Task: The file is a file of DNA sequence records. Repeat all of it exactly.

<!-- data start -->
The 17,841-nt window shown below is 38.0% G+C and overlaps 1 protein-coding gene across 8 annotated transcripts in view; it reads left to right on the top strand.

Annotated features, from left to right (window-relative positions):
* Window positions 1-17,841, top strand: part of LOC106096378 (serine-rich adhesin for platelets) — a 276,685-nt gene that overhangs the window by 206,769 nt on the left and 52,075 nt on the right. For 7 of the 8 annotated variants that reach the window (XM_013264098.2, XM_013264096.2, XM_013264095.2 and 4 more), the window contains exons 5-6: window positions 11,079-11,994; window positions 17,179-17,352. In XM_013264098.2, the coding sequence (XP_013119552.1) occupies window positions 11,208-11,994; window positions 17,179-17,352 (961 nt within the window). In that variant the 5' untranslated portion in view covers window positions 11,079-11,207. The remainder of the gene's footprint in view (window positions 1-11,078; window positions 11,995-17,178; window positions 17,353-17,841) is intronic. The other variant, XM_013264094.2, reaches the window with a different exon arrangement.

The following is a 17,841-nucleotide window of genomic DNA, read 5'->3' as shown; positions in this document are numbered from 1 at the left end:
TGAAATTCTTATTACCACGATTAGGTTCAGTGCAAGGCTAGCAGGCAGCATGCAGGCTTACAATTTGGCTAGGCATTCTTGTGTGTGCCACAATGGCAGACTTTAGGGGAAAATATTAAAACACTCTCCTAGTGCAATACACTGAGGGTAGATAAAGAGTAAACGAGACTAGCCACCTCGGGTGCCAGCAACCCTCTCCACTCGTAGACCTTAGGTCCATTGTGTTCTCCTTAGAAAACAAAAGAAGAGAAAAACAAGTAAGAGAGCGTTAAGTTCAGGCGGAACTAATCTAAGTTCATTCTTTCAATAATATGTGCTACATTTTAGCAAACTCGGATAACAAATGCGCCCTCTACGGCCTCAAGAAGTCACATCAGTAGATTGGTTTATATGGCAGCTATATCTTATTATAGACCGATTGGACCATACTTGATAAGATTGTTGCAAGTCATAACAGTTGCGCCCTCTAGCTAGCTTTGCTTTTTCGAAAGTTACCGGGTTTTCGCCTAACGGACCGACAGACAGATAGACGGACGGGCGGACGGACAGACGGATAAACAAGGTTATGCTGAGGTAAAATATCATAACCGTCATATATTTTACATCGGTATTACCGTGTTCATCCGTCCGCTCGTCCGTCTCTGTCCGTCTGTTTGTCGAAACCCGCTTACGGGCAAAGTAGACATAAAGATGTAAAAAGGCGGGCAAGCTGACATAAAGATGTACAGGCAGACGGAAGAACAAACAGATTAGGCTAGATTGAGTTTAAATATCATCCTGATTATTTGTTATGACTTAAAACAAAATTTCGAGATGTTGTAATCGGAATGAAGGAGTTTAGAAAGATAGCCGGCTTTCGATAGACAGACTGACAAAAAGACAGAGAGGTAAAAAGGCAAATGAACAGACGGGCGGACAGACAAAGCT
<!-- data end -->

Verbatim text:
The 17,841-nt window shown below is 38.0% G+C and overlaps 1 protein-coding gene across 8 annotated transcripts in view; it reads left to right on the top strand.

Annotated features, from left to right (window-relative positions):
* Window positions 1-17,841, top strand: part of LOC106096378 (serine-rich adhesin for platelets) — a 276,685-nt gene that overhangs the window by 206,769 nt on the left and 52,075 nt on the right. For 7 of the 8 annotated variants that reach the window (XM_013264098.2, XM_013264096.2, XM_013264095.2 and 4 more), the window contains exons 5-6: window positions 11,079-11,994; window positions 17,179-17,352. In XM_013264098.2, the coding sequence (XP_013119552.1) occupies window positions 11,208-11,994; window positions 17,179-17,352 (961 nt within the window). In that variant the 5' untranslated portion in view covers window positions 11,079-11,207. The remainder of the gene's footprint in view (window positions 1-11,078; window positions 11,995-17,178; window positions 17,353-17,841) is intronic. The other variant, XM_013264094.2, reaches the window with a different exon arrangement.

The following is a 17,841-nucleotide window of genomic DNA, read 5'->3' as shown; positions in this document are numbered from 1 at the left end:
TGAAATTCTTATTACCACGATTAGGTTCAGTGCAAGGCTAGCAGGCAGCATGCAGGCTTACAATTTGGCTAGGCATTCTTGTGTGTGCCACAATGGCAGACTTTAGGGGAAAATATTAAAACACTCTCCTAGTGCAATACACTGAGGGTAGATAAAGAGTAAACGAGACTAGCCACCTCGGGTGCCAGCAACCCTCTCCACTCGTAGACCTTAGGTCCATTGTGTTCTCCTTAGAAAACAAAAGAAGAGAAAAACAAGTAAGAGAGCGTTAAGTTCAGGCGGAACTAATCTAAGTTCATTCTTTCAATAATATGTGCTACATTTTAGCAAACTCGGATAACAAATGCGCCCTCTACGGCCTCAAGAAGTCACATCAGTAGATTGGTTTATATGGCAGCTATATCTTATTATAGACCGATTGGACCATACTTGATAAGATTGTTGCAAGTCATAACAGTTGCGCCCTCTAGCTAGCTTTGCTTTTTCGAAAGTTACCGGGTTTTCGCCTAACGGACCGACAGACAGATAGACGGACGGGCGGACGGACAGACGGATAAACAAGGTTATGCTGAGGTAAAATATCATAACCGTCATATATTTTACATCGGTATTACCGTGTTCATCCGTCCGCTCGTCCGTCTCTGTCCGTCTGTTTGTCGAAACCCGCTTACGGGCAAAGTAGACATAAAGATGTAAAAAGGCGGGCAAGCTGACATAAAGATGTACAGGCAGACGGAAGAACAAACAGATTAGGCTAGATTGAGTTTAAATATCATCCTGATTATTTGTTATGACTTAAAACAAAATTTCGAGATGTTGTAATCGGAATGAAGGAGTTTAGAAAGATAGCCGGCTTTCGATAGACAGACTGACAAAAAGACAGAGAGGTAAAAAGGCAAATGAACAGACGGGCGGACAGACAAAGCT